Textual communities. 9th Marco Manuscript Workshop
University of Tennessee, The Marco Institute for Medieval and Renaissance Studies
January 31 – February 1, 2014
* Call for papers *
Deadline: October 15, 2013
For this year’s workshop we invite presentations that explore the manuscript evidence for “textual communities.” This idea was most famously formulated by Brian Stock in his 1983 book _The Implications of Literacy_. Stock argued that “what was essential to a textual community was not a written version of a text, although that was sometimes present, but an individual, who having mastered it, then utilized it for reforming a group’s thought and action.” In other words, textual communities arise from but exist apart from books. This year’s Workshop seeks to turn this idea around and return the study of textual communities to their material witnesses in manuscripts and collections. How does our knowledge of textual communities help us understand manuscript evidence? What physical signs reveal the presence or activity of communities of readers and interpreters? What traces do these communities leave in the textual and codicological record? How can we read manuscript evidence – glosses, alterations, translations, compilations, commentaries, libraries, and so on – for signs of the living communities who made, read, and used these books? We welcome presentations on any aspect of this topic, broadly imagined.
The workshop is open to scholars and students at any rank and in any field who are engaged in textual editing, manuscript studies, or epigraphy. Individual 75-minute sessions will be devoted to each project; participants will be asked to introduce their text and its context, discuss their approach to working with their material, and exchange ideas and information with other participants. As in previous years, the workshop is intended to be more like a class than a conference; participants are encouraged to share new discoveries and unfinished work, to discuss both their successes and frustrations, to offer both practical advice and theoretical insights, and to work together towards developing better professional skills for textual and codicological work. We particularly invite the presentation of works in progress, unusual manuscript problems, practical difficulties, and new or experimental models for studying or representing manuscript texts.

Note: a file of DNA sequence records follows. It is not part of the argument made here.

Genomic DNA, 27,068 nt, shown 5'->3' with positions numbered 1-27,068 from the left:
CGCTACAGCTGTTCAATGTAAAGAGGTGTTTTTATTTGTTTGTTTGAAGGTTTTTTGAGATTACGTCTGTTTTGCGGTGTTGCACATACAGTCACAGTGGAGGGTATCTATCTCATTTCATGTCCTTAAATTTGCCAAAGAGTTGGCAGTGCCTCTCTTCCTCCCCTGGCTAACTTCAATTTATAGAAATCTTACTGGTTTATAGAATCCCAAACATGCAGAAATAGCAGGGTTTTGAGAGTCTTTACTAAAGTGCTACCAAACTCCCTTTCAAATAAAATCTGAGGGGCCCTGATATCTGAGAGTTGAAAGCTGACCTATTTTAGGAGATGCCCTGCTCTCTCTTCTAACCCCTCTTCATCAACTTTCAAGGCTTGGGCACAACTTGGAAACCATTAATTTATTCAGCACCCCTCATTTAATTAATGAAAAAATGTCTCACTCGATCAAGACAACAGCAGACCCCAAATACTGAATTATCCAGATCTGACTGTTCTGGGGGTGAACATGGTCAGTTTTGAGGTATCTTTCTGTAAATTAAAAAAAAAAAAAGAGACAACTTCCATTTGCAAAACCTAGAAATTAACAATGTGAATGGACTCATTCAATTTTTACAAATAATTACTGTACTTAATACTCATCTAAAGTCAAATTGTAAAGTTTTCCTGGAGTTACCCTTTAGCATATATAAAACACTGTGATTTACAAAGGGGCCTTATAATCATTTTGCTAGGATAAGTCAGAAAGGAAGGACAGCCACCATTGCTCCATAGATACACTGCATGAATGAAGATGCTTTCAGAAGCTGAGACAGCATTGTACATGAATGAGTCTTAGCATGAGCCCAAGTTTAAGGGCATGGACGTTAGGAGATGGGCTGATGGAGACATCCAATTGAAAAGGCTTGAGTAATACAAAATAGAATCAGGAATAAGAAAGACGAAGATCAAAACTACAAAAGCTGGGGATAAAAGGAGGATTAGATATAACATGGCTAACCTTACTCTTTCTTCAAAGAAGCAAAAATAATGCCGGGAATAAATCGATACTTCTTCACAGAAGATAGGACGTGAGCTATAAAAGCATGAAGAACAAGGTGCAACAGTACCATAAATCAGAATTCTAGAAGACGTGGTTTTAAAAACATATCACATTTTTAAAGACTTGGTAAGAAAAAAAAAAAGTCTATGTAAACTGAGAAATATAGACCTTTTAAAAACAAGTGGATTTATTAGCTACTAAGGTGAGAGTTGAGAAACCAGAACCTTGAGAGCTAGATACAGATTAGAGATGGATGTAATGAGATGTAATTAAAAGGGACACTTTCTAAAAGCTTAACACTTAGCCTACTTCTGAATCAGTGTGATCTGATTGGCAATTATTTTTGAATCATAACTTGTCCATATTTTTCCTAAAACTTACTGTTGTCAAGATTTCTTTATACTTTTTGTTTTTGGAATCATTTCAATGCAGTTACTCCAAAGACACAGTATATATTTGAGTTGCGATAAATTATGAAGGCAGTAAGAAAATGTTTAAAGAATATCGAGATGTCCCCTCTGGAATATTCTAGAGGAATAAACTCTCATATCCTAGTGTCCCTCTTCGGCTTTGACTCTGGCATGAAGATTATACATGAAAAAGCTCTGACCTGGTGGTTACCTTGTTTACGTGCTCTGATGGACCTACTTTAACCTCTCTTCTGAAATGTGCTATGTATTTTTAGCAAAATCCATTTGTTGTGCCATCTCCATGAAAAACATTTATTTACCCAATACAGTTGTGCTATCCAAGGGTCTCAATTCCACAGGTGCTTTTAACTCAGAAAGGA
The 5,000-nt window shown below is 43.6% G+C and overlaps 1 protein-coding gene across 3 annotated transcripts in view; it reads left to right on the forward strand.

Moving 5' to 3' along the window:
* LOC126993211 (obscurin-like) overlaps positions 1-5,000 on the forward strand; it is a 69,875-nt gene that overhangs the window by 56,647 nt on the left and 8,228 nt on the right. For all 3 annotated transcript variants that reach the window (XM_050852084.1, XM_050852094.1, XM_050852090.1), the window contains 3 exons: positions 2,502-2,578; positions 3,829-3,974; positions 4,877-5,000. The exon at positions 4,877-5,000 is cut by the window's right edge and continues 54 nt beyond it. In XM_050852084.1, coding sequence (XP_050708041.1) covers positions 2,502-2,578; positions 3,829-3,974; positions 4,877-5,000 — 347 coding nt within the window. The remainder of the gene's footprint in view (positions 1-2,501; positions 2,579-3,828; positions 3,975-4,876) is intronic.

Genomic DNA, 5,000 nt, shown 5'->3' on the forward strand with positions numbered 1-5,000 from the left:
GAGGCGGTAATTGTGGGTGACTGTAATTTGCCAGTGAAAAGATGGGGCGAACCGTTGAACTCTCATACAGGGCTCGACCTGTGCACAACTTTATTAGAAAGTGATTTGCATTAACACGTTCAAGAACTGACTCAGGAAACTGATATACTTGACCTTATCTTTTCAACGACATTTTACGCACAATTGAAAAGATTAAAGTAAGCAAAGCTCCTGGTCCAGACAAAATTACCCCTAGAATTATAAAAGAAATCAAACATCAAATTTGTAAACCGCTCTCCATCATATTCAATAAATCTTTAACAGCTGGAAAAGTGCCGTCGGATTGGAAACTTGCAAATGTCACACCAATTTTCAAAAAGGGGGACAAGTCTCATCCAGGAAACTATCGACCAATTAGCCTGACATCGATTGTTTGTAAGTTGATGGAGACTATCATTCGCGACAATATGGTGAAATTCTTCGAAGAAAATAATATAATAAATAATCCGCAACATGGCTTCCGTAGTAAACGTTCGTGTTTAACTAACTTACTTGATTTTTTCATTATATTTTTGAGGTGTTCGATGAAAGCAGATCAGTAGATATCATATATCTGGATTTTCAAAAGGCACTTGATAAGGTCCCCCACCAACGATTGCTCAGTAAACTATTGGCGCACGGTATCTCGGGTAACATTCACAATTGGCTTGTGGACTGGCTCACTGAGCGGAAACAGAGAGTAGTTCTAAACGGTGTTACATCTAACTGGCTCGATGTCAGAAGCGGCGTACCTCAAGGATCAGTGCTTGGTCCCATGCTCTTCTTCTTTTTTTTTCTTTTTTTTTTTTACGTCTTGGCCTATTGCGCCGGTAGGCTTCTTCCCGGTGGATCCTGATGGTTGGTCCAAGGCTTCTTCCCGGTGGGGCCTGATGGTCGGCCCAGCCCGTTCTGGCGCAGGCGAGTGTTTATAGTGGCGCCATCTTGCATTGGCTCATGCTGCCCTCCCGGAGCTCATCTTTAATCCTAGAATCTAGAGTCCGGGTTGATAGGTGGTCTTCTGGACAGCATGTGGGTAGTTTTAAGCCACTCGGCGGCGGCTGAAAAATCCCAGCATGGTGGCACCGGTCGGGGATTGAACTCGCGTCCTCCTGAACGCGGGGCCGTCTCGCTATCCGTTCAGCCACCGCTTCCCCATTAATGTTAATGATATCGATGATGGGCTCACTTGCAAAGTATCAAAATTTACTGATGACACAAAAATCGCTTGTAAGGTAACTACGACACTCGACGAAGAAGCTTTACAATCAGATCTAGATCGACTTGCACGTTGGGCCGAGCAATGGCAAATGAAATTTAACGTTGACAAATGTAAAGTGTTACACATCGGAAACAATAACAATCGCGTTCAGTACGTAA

Presenters will receive a stipend of $500 for their participation.
The deadline for applications is October 15, 2013. Applicants are asked to submit a current CV and a two-page letter describing their project to Roy M. Liuzza, preferably via email, or by mail to the Department of English, University of Tennessee, 301 McClung Tower, Knoxville, TN 37996-0430.
The workshop is also open at no cost to scholars and students who do not wish to present their own work but are interested in sharing a lively weekend of discussion and ideas about manuscript studies. Further details will be available later in the year; please contact Roy Liuzza for more information.